The Clash: Visiting the Sick and the Somali Culture

The Clash: Visiting the Sick and the Somali Culture

By Ahmed Hadeed,

Without wanting to tempt fate, I need to get something off my chest today (in more ways than one, as you’ll see below).

For the last few days, I’ve been suffering from what Somalis refer to as “gaas-ta-rik”. It’s been giving me chest pain, back pain and occasionally putting me in a very foul mood. While in one of these moods, I told my wife that, should I end up in hospital (because of this or any other future ailment), she must make sure I have no visitors whatsoever.

As most of you know, when someone is ill, Somalis visit in their hundreds. Close family, distant relatives, friends of friends and even random Somalis who happened to be passing by at the time, all flock to the hospital in droves. They don’t recognise the universal hospital rule of two visitors per patient (six is the average). Once it’s discovered a person has been in hospital for more than three days, they all descend on the hospital in large numbers and you spot them loitering around the car park, the lift or outside the wards (waiting for the ones already in there to come out).

This is a lovely tradition that shows community care and the insistence of Somalis to ensure that our ill and infirm are not forgotten. It’s also, as every ‘islaan'(woman) will tell you, a sure fire way to get “ajar”. Therefore, they’ll come, they’ll sit and they’ll impart advice on the best course of treatment and how Abdi (who died last year) suffered from the same problem and briefly got better after having a mixture of “Xabbat al Sooda” and ginger three times a day. The actual ailment doesn’t really matter; this magic cure is supposed to work on everything from skin conditions to cancer.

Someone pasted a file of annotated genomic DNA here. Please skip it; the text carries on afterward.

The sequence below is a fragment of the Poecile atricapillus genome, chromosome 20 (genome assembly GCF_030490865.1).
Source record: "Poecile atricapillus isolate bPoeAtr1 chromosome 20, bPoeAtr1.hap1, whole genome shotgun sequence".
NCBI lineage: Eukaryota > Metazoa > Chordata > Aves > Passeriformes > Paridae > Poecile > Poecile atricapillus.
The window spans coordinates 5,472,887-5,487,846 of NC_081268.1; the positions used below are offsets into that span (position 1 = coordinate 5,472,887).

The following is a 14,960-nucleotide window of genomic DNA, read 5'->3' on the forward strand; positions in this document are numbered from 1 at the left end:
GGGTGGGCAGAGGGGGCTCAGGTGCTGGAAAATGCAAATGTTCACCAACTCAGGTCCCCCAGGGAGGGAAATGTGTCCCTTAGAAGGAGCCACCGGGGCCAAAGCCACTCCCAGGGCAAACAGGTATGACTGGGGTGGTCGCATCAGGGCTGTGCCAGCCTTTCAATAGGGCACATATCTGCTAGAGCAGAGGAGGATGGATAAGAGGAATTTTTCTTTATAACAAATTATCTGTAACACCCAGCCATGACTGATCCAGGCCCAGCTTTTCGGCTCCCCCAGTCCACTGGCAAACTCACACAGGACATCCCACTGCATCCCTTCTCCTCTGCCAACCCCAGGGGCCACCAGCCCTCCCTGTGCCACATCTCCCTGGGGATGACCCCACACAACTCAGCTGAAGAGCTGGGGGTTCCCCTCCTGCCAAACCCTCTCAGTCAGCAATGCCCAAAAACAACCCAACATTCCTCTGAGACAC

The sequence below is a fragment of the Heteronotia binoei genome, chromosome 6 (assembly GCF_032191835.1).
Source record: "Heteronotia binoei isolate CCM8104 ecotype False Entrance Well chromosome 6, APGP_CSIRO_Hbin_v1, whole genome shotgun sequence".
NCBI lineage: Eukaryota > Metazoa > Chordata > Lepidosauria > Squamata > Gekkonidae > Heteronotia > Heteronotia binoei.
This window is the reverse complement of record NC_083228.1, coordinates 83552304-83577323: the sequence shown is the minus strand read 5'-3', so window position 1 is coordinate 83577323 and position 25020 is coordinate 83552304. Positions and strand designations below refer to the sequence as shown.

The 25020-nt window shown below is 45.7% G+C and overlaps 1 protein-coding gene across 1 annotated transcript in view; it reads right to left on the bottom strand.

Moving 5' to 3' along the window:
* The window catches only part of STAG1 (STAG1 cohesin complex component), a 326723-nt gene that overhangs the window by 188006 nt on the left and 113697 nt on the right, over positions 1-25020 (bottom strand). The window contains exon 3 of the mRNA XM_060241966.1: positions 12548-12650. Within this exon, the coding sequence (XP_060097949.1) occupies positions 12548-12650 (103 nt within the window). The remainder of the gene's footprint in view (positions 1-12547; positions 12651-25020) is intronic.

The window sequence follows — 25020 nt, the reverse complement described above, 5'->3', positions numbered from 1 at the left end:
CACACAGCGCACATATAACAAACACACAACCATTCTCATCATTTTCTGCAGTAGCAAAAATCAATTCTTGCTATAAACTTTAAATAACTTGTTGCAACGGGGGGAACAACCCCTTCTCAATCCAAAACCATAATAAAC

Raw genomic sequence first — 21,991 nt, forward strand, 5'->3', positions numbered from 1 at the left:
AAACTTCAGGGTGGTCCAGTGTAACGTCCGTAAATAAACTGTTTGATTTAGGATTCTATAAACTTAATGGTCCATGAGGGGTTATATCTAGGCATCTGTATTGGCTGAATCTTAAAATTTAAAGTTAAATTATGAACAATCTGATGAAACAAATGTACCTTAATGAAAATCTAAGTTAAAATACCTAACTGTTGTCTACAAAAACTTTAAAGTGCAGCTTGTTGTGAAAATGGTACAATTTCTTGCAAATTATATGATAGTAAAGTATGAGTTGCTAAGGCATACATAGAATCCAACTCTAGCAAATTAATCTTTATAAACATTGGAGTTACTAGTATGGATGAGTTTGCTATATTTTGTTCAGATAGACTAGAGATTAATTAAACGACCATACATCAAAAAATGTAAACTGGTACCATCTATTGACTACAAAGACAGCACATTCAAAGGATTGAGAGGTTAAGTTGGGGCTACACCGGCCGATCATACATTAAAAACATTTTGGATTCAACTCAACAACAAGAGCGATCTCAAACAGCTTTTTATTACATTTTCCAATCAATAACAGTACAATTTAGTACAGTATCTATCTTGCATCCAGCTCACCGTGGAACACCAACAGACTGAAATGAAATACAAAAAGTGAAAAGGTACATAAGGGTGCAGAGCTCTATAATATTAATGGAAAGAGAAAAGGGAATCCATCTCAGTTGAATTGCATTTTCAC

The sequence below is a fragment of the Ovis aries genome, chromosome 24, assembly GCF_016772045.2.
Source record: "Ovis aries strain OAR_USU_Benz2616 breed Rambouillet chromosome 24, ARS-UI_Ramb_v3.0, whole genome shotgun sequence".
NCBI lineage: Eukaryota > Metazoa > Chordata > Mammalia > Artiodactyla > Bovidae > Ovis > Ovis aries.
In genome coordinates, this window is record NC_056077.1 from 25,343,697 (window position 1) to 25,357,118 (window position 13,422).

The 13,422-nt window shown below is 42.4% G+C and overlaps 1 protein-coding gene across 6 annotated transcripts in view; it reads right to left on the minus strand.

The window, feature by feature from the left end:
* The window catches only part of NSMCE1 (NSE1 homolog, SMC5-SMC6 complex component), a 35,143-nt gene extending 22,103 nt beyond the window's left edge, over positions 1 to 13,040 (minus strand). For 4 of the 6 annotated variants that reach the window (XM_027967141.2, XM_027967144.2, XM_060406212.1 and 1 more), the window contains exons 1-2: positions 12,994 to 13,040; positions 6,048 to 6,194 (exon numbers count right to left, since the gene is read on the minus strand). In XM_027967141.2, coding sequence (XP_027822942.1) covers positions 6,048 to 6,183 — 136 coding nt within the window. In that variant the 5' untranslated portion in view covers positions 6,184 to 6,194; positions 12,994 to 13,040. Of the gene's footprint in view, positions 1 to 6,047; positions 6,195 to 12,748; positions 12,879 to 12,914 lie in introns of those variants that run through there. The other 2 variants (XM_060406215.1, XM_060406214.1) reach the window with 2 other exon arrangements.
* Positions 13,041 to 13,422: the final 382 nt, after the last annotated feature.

Now whilst I understand and appreciate such sentiments (and I’ve actually taken part a few times), it becomes a whole different ball game when it’s I who is at the receiving end of such visits. I mean, is it not enough that one has to deal with whatever illness put them in the hospital in the first place? Furthermore, if you’ve been there for more than a day and your condition requires you to stay in bed for the duration, wouldn’t you stink? Wouldn’t your hair, nails and beard grow? Wouldn’t you look like death? This will surely be accompanied by an understandable irritation and the last thing an irritated person needs, is an old woman pointing to the inmate in the next bed and saying “wuxu qofaac xuma”, not realising the said cough kept you awake for the last three days. Worse still, you’re lying in that bed with a white sheet covering your entire body making you look like an animated corpse. This is usually because of that awkward gown hospitals give you. You know, the one that doesn’t really cover much of your body and you’re forever trying to cover up an exposed butt-cheek.

The visitors, to be fair to them, don’t visit intending to irritate. On the contrary, most come to make you laugh or take your mind away from whatever it is you’re suffering from. Some come for pure hypochondriac curiosity, so never be surprised if some Xalimo, upon hearing that you suffer from some rare form of Adam’s Apple bacteria, starts stroking her own throat and saying “anba baryahan way I cuncunaysay”.

This is why, whilst I appreciate all the well-wishers, their good intentions and the fact they travelled for hours to come and see me in hospital, I hereby give notice that, should I ever end up in such a place, I point blank refuse to entertain any visitors. Iga baxa, and close the curtain on your way out.